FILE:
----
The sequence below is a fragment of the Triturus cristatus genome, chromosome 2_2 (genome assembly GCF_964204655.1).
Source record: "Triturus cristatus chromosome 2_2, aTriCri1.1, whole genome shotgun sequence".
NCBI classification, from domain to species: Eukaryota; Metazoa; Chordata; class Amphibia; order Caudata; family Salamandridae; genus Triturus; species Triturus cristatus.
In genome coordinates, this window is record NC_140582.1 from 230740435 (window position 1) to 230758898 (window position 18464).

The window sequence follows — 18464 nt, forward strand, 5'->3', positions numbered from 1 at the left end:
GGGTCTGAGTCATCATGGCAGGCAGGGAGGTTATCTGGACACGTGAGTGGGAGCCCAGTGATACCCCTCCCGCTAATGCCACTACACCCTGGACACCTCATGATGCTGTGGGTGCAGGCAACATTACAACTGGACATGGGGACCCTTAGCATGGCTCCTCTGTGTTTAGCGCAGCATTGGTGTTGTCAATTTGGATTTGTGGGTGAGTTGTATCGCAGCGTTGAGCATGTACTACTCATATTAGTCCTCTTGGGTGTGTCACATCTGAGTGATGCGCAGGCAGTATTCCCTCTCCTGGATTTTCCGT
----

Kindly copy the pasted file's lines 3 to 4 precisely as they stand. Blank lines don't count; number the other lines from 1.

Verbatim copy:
NCBI classification, from domain to species: Eukaryota; Metazoa; Chordata; class Amphibia; order Caudata; family Salamandridae; genus Triturus; species Triturus cristatus.
In genome coordinates, this window is record NC_140582.1 from 230740435 (window position 1) to 230758898 (window position 18464).